No-fault divorces are “lacking in morality” and could destroy “the institution of marriage”, a senior Conservative politician has declared.
Archaic laws demand proof that a marriage has broken down due to a partner’s adultery, unreasonable behaviour, or desertion – but Justice Secretary David Gauke has said this approach will be scrapped as soon as possible.
But speaking at an event at the annual Tory Party conference in Birmingham, the party’s former treasurer, Lord Farmer, condemned the move and said liberalising the law was immoral and causing the “breakdown of society”.
He also blamed tax credits for a rise in break-ups and said the key to ending domestic violence “cannot simply be more refuges for victims to flee to”.
Farmer, who converted to christianity age 35 and is on the right of the party, said one or both partners should take blame when they “fail to live up to the promises made” at their wedding.
He said: “It is simply another example of the hyper-liberalism that treats family breakdown as inevitable.
“Making marriage easier to exit and sanitising divorce may make it less painful to the adults involved, but it is far more likely to weaken the institution of marriage than strengthen it.
“It will render marriage more voluntaristic and like cohabitation with its assumption that a couple may only stay together whilst it works for both of them.
“Marriage on the other hand is a solemn vow, an explicit statement of commitment, ‘until death’. Saying it’s no-one’s fault when one or both parties fail to live up to the promises made empties those promises of all meaning.”
He added: “I would go further and say support for no-fault divorce is lacking in morality.”
At the event on “strengthening families”, which saw arch-Brexiteer Jacob Rees-Mogg introduce Farmer’s speech, said the decline of marriage began with socialism.
“In many respects, it goes back to Engels, it goes back to Marx, the destruction of the family and building up reliance of everyone on the state, not the family,” he said.
He added that policies of the 1997 Labour government had accelerated divorce rates among low-income families and said former Prime Ministers Tony Blair and Gordon Brown took an “unreservedly liberalising approach to family change” which judged that all families “were deemed to require and deserve state support”.
Farmer hit out at the Working Families Tax Credit, introduced by Brown, which increased the benefits available to single mothers who went out to work for 16 hours a week or more.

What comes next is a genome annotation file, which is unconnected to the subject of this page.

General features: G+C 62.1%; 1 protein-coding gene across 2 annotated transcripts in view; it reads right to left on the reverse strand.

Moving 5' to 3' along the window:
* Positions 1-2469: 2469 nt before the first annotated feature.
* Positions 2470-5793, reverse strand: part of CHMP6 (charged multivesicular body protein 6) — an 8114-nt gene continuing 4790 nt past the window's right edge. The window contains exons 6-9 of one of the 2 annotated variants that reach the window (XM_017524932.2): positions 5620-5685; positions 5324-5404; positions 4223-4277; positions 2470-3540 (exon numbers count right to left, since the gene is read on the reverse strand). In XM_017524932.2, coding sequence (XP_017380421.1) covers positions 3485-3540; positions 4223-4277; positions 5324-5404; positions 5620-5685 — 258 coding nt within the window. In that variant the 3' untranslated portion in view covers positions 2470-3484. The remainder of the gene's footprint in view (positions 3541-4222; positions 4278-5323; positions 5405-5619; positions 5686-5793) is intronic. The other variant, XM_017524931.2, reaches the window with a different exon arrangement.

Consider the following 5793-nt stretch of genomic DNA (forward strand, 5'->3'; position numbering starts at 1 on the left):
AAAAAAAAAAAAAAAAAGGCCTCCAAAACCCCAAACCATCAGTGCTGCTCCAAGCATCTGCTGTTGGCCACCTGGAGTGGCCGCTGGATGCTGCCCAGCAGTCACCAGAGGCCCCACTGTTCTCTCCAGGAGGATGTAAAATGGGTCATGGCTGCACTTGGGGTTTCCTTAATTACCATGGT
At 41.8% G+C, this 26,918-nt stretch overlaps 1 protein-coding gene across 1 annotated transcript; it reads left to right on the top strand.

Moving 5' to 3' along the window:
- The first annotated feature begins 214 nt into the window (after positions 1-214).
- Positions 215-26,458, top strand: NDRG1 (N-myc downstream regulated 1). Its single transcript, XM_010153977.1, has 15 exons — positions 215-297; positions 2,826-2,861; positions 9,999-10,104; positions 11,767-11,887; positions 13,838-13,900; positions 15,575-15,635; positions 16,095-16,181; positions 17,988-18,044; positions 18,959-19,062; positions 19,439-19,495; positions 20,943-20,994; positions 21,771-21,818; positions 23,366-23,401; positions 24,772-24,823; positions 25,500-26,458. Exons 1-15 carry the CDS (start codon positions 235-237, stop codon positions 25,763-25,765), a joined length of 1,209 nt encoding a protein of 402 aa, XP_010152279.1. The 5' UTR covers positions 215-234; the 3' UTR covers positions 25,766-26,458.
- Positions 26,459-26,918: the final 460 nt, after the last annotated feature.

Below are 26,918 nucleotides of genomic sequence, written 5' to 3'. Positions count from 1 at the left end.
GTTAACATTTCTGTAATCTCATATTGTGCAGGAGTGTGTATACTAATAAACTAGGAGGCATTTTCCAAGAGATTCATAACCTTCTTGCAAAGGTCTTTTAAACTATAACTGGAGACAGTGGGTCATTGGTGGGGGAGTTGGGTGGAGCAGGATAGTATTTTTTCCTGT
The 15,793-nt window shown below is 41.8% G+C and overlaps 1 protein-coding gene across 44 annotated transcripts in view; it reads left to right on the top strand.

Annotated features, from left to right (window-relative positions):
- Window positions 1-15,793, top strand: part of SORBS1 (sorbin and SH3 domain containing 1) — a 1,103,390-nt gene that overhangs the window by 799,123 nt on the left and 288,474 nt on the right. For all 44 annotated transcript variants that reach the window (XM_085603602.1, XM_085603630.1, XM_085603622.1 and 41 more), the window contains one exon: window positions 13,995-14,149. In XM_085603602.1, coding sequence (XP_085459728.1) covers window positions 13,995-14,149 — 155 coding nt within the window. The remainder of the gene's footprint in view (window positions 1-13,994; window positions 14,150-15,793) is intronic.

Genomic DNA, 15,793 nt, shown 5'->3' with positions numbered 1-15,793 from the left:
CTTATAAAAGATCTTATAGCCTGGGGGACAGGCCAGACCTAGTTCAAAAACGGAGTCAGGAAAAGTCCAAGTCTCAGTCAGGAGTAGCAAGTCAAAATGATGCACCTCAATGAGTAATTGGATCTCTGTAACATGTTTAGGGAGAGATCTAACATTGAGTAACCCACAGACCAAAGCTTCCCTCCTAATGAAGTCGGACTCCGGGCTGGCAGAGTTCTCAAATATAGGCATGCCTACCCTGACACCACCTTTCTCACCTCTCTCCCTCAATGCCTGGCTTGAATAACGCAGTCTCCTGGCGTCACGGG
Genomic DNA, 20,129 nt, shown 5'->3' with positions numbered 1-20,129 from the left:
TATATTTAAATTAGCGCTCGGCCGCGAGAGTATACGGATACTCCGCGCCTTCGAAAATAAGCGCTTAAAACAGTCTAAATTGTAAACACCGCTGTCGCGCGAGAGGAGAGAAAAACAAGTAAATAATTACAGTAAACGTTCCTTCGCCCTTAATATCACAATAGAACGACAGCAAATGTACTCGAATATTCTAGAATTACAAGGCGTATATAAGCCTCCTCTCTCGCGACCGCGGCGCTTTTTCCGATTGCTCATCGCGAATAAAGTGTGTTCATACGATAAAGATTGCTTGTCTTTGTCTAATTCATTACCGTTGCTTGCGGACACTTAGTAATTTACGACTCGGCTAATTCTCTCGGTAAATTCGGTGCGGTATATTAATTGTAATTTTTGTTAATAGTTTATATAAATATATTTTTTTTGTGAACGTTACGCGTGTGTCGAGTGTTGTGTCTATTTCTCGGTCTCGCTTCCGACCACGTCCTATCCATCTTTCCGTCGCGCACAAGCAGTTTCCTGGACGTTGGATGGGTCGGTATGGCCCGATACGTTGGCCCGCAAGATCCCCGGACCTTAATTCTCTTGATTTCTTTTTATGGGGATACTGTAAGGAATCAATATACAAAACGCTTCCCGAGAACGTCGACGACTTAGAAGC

Marriage breakdown was also leading to poor health and high suicide rates among single men, and, Farmer claimed, encouraged children to join gangs.
He said: “Defenders of the defamilialising approach argue that it is potentially very harmful for women to be dependent on men who might be abusive if they are to make ends meet. Of course this is true.
“It is also very harmful for men, women and children and society if men become surplus to requirement in families.”
He went on: “Defamilialisation and tyrannous hyper-liberalism have not ushered in a better, freer world but have facilitated an individualisation in social life which has resulted in father absence on a massive scale”.
He added that most of the 50,000 young people caught up in county lines drug activity “come from a broken home”, adding: “Also a lack of a good male role model helps lure young men into substitute family of a gang.”
Farmer went on to say more charities should aim to mediate between couples trapped in domestic violence, adding: “The response to our completely unacceptable levels of domestic abuse cannot simply be more refuges for victims to flee to.”
Farmer also called for the Government to appoint a senior cabinet minister for families and said welfare overspending, rough sleeping and educational underachievement had their roots in family breakdown.
“The welfare system picks up the pieces when relationships crumble, because people who were previously dependent on each other become dependent on the state,” he said.
He even claimed the housing crisis was exacerbated by marriage breakdown as demand for properties went up because “couples with children split up and both want family-size homes”.
Rees-Mogg, who is father to six children, called the fringe meeting “one of the most important meetings of party conference” and said “the family is the building block of society”.